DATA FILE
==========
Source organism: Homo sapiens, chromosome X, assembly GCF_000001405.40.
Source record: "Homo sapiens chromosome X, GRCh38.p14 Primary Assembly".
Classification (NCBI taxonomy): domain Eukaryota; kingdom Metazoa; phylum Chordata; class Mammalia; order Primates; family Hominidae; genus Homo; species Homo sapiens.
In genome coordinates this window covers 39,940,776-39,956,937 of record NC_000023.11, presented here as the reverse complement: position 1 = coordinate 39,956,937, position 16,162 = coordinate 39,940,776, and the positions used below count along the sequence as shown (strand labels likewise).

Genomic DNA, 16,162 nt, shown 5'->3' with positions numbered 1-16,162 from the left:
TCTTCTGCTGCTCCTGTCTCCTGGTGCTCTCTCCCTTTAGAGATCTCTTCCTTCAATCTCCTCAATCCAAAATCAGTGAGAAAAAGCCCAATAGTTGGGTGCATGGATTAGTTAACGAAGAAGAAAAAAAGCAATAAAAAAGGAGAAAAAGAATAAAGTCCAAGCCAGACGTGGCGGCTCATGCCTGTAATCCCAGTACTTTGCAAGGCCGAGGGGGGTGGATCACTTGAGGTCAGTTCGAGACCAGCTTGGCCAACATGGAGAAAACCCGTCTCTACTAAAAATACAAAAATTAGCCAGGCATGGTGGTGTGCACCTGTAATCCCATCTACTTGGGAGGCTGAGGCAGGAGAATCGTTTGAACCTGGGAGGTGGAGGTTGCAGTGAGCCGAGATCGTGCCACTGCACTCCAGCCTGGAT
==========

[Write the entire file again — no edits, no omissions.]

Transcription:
Source organism: Homo sapiens, chromosome X, assembly GCF_000001405.40.
Source record: "Homo sapiens chromosome X, GRCh38.p14 Primary Assembly".
Classification (NCBI taxonomy): domain Eukaryota; kingdom Metazoa; phylum Chordata; class Mammalia; order Primates; family Hominidae; genus Homo; species Homo sapiens.
In genome coordinates this window covers 39,940,776-39,956,937 of record NC_000023.11, presented here as the reverse complement: position 1 = coordinate 39,956,937, position 16,162 = coordinate 39,940,776, and the positions used below count along the sequence as shown (strand labels likewise).

Genomic DNA, 16,162 nt, shown 5'->3' with positions numbered 1-16,162 from the left:
TCTTCTGCTGCTCCTGTCTCCTGGTGCTCTCTCCCTTTAGAGATCTCTTCCTTCAATCTCCTCAATCCAAAATCAGTGAGAAAAAGCCCAATAGTTGGGTGCATGGATTAGTTAACGAAGAAGAAAAAAAGCAATAAAAAAGGAGAAAAAGAATAAAGTCCAAGCCAGACGTGGCGGCTCATGCCTGTAATCCCAGTACTTTGCAAGGCCGAGGGGGGTGGATCACTTGAGGTCAGTTCGAGACCAGCTTGGCCAACATGGAGAAAACCCGTCTCTACTAAAAATACAAAAATTAGCCAGGCATGGTGGTGTGCACCTGTAATCCCATCTACTTGGGAGGCTGAGGCAGGAGAATCGTTTGAACCTGGGAGGTGGAGGTTGCAGTGAGCCGAGATCGTGCCACTGCACTCCAGCCTGGAT